The Specter brightens up your nighttime runs, one flailing arm at a time

With the rising popularity of nighttime exercises comes a higher rate of accidents. Despite this, many choose not to wear safety gear because they tend to be aesthetically offensive. Therefore, the team at Niports Inc. created the Specter.

The Specter is a lightweight aluminum band studded with LEDs that displays images and messages that can be selected or created using the companion Specter app, perfect for keeping active types visible at night. But the LEDs don’t just display the message themselves. Rather, when the band is moved, it creates a streak of light that forms the image or message using the eye’s penchant for stringing together images — similar to how it does with frames in a movie.


Lap the competition with the TUNE running system

People play the long game when they run, seeking to better themselves over time for races and marathons that may be a year or more out in addition to staying healthy.

Made up of a connected inner sole and a clip-on wearable device, the TUNE running system has a ground-level view of all the nuances of a user’s feet while active. It analyzes ground contact time, heel contact time, footstrike and cadence all in an effort to reduce total contact time.


Run right into improved performance with the RunRite running system

Most wearable running devices focus on different variables like heart rate and stride, but with the activity being such a personal activity unique to each body, simply keeping track of disparate variables isn’t enough. Each body has its own potential and limitations so a system needs to not only obtain the necessary data but also analyze it, too.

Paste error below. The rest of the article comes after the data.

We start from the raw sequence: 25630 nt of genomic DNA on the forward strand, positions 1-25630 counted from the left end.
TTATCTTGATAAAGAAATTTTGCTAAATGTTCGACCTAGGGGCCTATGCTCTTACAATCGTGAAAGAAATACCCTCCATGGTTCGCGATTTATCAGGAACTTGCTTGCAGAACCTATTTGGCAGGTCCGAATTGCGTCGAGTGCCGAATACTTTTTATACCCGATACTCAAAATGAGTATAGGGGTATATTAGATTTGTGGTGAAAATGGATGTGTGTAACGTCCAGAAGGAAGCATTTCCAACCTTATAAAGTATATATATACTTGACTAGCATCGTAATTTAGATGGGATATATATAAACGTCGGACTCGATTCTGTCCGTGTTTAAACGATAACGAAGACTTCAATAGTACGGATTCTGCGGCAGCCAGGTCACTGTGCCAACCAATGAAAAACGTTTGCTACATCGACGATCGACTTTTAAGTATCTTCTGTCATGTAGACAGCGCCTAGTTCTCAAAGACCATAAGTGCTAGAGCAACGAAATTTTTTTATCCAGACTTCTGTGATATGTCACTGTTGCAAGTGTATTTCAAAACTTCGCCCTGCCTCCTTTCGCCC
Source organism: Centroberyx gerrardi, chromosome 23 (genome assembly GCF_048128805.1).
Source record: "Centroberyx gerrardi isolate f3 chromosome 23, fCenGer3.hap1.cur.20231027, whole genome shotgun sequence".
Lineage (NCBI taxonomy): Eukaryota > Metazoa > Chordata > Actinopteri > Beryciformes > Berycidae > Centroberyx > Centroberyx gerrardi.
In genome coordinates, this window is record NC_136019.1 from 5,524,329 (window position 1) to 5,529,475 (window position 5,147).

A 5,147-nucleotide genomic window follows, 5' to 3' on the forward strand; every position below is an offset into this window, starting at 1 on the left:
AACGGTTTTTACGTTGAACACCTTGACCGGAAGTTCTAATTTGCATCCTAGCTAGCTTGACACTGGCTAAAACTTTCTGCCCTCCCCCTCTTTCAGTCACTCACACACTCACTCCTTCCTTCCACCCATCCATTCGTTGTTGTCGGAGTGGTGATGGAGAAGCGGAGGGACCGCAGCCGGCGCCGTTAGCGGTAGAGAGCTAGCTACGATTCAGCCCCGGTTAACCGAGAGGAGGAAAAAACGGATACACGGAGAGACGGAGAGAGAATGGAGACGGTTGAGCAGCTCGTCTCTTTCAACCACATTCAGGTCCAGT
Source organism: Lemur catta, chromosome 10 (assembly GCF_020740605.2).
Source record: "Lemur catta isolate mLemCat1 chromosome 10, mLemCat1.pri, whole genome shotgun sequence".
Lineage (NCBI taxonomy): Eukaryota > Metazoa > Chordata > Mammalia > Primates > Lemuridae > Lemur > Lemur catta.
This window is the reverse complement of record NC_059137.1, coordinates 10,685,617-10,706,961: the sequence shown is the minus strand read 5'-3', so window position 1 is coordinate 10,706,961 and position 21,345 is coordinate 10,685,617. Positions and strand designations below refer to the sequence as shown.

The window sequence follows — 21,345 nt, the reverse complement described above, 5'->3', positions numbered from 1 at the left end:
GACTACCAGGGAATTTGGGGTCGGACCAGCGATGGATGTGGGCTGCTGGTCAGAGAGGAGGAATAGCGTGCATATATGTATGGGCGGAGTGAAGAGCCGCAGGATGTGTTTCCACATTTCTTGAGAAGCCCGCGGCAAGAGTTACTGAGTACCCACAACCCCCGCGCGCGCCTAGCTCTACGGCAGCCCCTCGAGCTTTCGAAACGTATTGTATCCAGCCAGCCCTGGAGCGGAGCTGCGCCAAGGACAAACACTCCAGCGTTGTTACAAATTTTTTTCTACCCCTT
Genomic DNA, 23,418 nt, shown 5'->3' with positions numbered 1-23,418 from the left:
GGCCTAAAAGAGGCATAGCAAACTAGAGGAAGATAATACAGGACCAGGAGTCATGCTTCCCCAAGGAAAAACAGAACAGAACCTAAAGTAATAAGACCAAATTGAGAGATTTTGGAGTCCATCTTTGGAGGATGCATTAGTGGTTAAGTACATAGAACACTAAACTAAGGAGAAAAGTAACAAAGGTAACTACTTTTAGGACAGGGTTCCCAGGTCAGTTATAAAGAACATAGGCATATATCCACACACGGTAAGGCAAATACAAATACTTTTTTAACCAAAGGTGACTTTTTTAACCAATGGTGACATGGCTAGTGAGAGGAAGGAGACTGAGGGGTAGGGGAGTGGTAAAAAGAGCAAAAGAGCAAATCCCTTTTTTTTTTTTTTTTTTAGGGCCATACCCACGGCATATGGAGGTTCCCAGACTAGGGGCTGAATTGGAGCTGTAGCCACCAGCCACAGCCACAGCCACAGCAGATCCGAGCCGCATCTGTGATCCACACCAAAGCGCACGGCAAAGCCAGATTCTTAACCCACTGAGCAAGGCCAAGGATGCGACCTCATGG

This is exactly what the RunRite system does. Comprised of two sensors worn around the legs, RunRite takes in common data like heart rate along with more refined data like power output and pace. The system then compiles this data and assigns a running efficiency score, advising runners how best to increase that score during a run and analyzing the data to recommend exercises to improve performance between runs. RunRite works on iOS, Android, and some Windows devices, and goes for $199, with an expected ship date of September 2015.. Its campaign is looking for $60,000 by June 4th, 2015.

Other products like the Stridalyzer and runScribe also serve up valuable information on running performance, but the RunRite has them beat on both the quantity and quality of that information, in addition to the exercise recommendations it provides. Most running systems are best used during the run, while RunRite stays helpful all the time.

Running Wearables

Gaiteye tracks 15 measures to realtime running feedback

There’s nothing like going out and enjoying a good run in the morning in order to clear out the cobwebs and get the day started right. Of course, running at the end of the day can be a great stress reliever. Either way, Gaiteye helps those who enjoy running to learn the biomechanics of how their run can improve. The foot pad sensor measures key gait performance metrics such as the way the foot strikes the ground, stride length and cadence and several other factors. This way, they can learn what they’re doing right and continue optimizing their jog.

This product seems like a great way for runners to watch how they are improving and use that information for self-motivation, especially if they are able to use it in conjunction with a personal trainer. Similar to the runScribe, it takes information from feet instead of wrists to measure key running metrics. This campaign seeks to raise kr100,000 (~$13, 500) by December 19, 2014. Early bird backers can get one product for kr 940 DKK (~$127), with an expected delivery of March 2015.

Apparel Running